...And I'll forgive thy great big one on me," so wrote Robert Frost in In the Clearing.
I first read that quote many years ago in my American Literature college textbook, and it always stuck with me. Google tells me some people have different interpretations, but mine was always: You are born, then you die; you come to love people, then death takes them away. Joke. Haha.
My mother passed away at my sister's home on July 17 after a long struggle with a cancer of unknown origin. She was 72 years old. She left behind 6 children, 16 great grandchildren (preceded in death by 1), and 10 great great grandchildren.
When she was first diagnosed with cancer over 3 years ago, she'd promised me that when the time came to say good-bye, she would let me know, and she did. I stayed with her for a month this past April, and when it was time for me to come back home, saying good-bye to her when she was in the hospice, knowing it would be the last time I would ever see her, was one of the hardest things I ever had to do. We both cried, but she did what she always did, what mothers always do- comforted me. As a person of deep Christian faith, she assured me we'd see each other again, and also that I'd be okay because I have a family who love each other, and would always be there for each other.
My mom was born in 1939 in Ft. Myers, Florida and grew up in Clewiston, a small town south of Lake Okeechobee. You know that big lake you see on a map of Florida, west of West Palm Beach? That's the one. Clewiston is nicknamed America's Sweetest Town for the sugarcane fields and sugar production. Her father worked in one of the sugar mills.
Like most kids, I knew the story of how my parents met, having heard it often over the years. My daughter was also visiting for a week during my last month-long stay with my mom. I wanted her to hear the story, so I asked my my mom again how they met. Here's my best paraphrasing as she told it:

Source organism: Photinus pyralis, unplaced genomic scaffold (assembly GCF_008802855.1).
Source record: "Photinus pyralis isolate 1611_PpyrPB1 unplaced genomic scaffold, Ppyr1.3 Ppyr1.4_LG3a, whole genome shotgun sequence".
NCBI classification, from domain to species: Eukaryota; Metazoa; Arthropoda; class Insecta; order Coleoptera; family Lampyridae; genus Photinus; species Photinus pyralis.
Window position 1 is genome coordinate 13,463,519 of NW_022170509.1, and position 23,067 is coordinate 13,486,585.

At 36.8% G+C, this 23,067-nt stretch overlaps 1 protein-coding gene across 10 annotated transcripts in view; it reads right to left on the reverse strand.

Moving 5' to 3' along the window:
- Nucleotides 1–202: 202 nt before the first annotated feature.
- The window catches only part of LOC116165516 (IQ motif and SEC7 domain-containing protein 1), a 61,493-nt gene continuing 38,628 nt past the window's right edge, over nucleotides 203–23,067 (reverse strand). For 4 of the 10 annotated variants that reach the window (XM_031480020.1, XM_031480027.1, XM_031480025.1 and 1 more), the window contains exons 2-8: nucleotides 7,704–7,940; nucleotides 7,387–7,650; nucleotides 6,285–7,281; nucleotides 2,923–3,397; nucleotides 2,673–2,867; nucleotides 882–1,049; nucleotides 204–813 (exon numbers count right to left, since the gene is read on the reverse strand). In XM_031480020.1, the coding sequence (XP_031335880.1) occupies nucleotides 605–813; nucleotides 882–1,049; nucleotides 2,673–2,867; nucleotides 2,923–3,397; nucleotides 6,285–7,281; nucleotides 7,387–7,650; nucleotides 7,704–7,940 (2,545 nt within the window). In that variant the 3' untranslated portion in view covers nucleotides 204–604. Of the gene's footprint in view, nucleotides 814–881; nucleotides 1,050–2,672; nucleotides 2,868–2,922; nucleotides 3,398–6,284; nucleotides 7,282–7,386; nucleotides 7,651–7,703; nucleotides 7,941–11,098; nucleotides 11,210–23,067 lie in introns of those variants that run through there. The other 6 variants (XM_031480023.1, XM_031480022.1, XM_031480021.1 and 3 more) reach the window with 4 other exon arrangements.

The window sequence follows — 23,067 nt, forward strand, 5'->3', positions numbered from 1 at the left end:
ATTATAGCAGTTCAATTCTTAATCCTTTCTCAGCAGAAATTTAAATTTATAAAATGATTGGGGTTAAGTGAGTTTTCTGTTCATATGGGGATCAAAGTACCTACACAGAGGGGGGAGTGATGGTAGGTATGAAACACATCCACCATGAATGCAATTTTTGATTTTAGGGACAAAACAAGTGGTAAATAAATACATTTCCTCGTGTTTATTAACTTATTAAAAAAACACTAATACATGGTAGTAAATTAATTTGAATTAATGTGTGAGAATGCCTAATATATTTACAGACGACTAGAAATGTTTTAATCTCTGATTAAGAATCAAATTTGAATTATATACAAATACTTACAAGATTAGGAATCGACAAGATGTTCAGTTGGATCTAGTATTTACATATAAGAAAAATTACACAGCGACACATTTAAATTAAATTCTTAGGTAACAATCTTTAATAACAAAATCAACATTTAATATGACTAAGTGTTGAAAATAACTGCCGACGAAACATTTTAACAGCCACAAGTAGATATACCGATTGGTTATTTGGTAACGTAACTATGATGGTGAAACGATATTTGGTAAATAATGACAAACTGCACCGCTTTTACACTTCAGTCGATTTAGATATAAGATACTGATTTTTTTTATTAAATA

Aunt Em and Uncle Jr. were newly married and lived in the house across from us (in Clewiston), and your daddy lived with them. I initially thought your daddy was Aunt Em's husband, but found out she was his twin. I thought he was cute and went over to their house all the time to flirt with him.
Eventually, they moved back home, and I wanted to go with them. I asked my mama if I could marry him and she said no. I cried and begged for weeks on end, and my mama finally relented.
When your daddy and I had our first fight, I drove back home to my mama's but she turned me away saying I was a married woman now, and I was no longer her responsibility.
That last part is always included in how they met, for some reason, and makes me giggle. Anyhow, nothing really remarkable about that story, just one of the little things I wanted passed on to my daughter. Mom married when she was 15 and had six children by the time she was 26. That's my mom at 15 in the picture above, my favorite of her, by the way.
My two youngest siblings are also twins. I remember going to the hospital with dad to pick my mom up after they were born, and when they brought out, not one, but two babies to the car, I was shocked. The idea of twins was a foreign concept to my unsophisticated 7 year-old mind. When mom settled in the front passenger seat, I asked her, with grave concern, "Are you allowed to take two babies?"
was am my mother's daughter in many ways- we both loved to read, sew and do different kinds of crafts, and crossword puzzles, for example. I'm the only one of my siblings who had all that in common with her. Mom didn't leave a will, leaving the division of property up to us, but she did specify that all her craft things go to me.
My mom and I also had a thing we started maybe in the late '70's. When someone in the family did something stupid or ridiculous, say my brother, for example, I would say, "He's your son," as if I didn't want to be associated with him. Then she'd say, "No, no, he's your brother." It was all done in a joking way, of course.
I imagine mom is up there now telling everyone, "That's my daughter."